The architecture of the spa mirrors the erosion and silent passage of time that typify the surrounding rock formations.

This view of architecture is deeply humane and unfashionably grounded in patience and perseverance in observing habits, listening to nuances, sensing moods, and reading a place. Unique and intimate experiences involving place, nature, and especially light and darkness perpetually surround us. Whether it’s the swirl of yellow flowers beneath the paloverde tree in front of my house, the dark reflections of human shapes on the polished concrete floor at a recent gallery opening in Venice, the smoky coastal morning fog from my youth in Maine, or the few minutes when our immediate atmosphere becomes a deep blue at dusk, there is transcendent power in living in observance of nuance. This nearly constant interaction of seeing and recording has an enormous influence on the work.

One can gain a sense of place only by taking the time to become intimately immersed in its particular natural characteristics—the characteristics that make it unique at a broad range of scales.

Wet-treatment areas are defined by sculpted organic forms and natural or filtered light, while dry-treatment areas are lined with wood and illuminated with colored light. AMAN RESORTS PHOTO.

As architects, what are the means to enable this process of taking charge of a place’s locality without overstating our influence? We do this by working within the interstices and harnessing details: designing an ascent through an immersive stone maze when entering the Woodstock Vermont Farm, or by creating a long driveway to the Amangiri resort in the Utah desert to heighten the sense of discovery. Through constant exploration, we seek  the balance between sensually attuned and sovereign inhabitation.

Sited in relation to remnants of historic fieldstone walls, a pond, and the road, Woodstock Vermont Farm, 2008, evokes the simple gable forms of vernacular New England architecture. UNDINE PRÖHL PHOTO.

Lately, my studio has been entrusted to expand the notion of place and home to the public realm. Public space deserves the same care in terms of these up-close and personal considerations of attuning as a house—sensitivity to the qualities of grace and calm, experiences that are personable and insinuate connectedness to a place and a community. For example, our design for the new transit hall and market for Princeton University delicately balances both the university’s and the township’s confidence and pride.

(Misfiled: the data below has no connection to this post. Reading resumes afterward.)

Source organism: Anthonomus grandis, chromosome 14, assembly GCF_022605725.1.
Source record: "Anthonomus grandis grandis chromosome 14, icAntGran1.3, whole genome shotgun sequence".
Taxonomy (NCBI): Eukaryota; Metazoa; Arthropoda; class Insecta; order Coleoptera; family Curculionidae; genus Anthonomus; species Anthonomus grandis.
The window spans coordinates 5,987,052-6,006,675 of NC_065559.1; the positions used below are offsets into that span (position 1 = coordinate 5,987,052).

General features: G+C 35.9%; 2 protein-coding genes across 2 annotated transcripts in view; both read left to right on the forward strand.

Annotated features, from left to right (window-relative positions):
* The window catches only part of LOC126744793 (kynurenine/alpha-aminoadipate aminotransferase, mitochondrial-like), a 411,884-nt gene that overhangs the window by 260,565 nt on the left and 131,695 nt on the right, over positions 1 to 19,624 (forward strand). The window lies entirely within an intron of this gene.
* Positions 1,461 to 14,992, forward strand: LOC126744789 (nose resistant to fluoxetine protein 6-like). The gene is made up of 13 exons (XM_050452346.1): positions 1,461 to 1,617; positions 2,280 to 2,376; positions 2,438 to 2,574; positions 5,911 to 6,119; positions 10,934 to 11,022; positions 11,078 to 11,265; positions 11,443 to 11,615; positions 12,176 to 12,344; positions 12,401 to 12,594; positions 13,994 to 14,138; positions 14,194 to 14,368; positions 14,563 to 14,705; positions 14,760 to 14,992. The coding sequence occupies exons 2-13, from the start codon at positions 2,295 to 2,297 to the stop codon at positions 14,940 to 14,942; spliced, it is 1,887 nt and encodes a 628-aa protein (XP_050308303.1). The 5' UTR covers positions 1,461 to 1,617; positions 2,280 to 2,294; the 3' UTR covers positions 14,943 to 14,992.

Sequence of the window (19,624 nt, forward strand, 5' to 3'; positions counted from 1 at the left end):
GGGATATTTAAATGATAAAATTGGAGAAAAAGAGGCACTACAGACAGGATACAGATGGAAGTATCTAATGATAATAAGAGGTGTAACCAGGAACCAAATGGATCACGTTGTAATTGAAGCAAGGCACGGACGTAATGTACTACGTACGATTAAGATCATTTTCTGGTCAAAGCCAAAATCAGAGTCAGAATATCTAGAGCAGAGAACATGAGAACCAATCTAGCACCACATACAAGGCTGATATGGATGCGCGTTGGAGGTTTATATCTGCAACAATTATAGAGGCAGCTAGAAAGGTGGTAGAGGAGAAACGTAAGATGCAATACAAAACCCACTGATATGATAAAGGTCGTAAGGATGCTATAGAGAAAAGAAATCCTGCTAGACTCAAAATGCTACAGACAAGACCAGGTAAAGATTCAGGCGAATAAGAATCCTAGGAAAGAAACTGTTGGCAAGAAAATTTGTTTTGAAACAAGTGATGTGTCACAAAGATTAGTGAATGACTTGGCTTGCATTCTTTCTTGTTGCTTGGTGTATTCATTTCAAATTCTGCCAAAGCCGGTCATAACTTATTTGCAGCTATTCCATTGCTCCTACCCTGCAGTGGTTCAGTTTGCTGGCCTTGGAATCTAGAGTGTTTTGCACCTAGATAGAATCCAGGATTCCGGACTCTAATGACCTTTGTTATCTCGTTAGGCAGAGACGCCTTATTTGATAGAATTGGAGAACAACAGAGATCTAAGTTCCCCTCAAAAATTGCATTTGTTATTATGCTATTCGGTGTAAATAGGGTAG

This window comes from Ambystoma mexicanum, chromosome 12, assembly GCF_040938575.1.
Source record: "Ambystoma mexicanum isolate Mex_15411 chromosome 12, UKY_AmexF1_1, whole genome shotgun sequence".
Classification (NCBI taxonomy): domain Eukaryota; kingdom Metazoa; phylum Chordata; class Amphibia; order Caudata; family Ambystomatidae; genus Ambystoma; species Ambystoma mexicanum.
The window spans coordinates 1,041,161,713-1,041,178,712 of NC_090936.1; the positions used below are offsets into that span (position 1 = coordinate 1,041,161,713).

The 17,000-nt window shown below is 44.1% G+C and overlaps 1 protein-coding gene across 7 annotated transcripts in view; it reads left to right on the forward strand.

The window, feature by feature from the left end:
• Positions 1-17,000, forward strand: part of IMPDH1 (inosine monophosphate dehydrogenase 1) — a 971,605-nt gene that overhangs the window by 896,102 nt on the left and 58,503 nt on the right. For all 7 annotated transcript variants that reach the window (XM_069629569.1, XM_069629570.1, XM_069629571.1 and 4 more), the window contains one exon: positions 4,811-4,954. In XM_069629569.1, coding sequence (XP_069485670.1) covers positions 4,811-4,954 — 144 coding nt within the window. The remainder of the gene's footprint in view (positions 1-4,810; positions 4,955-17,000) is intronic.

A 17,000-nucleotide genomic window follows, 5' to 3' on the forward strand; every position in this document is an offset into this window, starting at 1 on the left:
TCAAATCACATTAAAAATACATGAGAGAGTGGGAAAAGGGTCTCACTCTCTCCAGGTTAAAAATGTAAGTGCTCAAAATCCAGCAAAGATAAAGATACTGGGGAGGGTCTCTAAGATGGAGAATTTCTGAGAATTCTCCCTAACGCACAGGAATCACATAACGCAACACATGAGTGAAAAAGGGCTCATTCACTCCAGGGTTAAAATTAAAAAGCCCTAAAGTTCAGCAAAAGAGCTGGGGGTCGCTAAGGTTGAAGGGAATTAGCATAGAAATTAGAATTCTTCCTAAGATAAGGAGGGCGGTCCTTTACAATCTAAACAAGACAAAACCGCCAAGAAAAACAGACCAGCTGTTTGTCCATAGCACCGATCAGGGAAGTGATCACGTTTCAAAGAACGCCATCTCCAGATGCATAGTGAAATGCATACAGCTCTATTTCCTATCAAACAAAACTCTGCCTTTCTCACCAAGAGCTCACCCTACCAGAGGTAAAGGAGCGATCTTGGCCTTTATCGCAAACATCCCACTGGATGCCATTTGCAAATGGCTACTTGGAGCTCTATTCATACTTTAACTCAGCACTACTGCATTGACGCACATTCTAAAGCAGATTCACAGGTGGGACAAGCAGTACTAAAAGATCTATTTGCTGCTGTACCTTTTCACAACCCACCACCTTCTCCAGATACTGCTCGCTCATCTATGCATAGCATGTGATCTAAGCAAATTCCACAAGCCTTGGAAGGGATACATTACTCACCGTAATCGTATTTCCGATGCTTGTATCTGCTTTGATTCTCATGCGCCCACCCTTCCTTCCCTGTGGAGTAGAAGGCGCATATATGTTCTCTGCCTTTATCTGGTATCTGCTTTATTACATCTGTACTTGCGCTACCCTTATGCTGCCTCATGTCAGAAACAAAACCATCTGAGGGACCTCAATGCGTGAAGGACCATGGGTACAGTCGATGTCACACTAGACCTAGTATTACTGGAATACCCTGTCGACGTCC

Distinctive to this architectural approach is the emergence of a unique identity of place, without falsifying history—in other words, searching for identity without being identical. We create these unique identities through direct sensory experience and conceptual insight while borrowing from and enhancing the emotional identity inherent to a context.

Designed as a retreat in New York City, 2012, this open, 1,000-square-foot loft is divided into distinct areas: cooking, sleeping, eating, and gathering.

The places we have been and that remain with us in our memory and imagination commune with the context, culture, and nature of new sites. This connection does not mean that the building and its inhabitants will simply inhabit a place. Rather, it inhabits them, stokes their awareness and soul. It creates lasting sensational depth to live by, getting beyond the surface and into the spirit where place and experience can identify with each other and coexist for a little while.

Studio Joy Works by Rick Joy, 2018. (Princeton Architectural Press, $55).

As I turn sixty later this year, I am taking stock of that milestone and realizing the merits of slowly becoming an elder and more of a mentor myself. Having some of the most switched-on young talents on the planet coexist and cocreate with me for more than a little while is the most meaningful aspect of my career in architecture.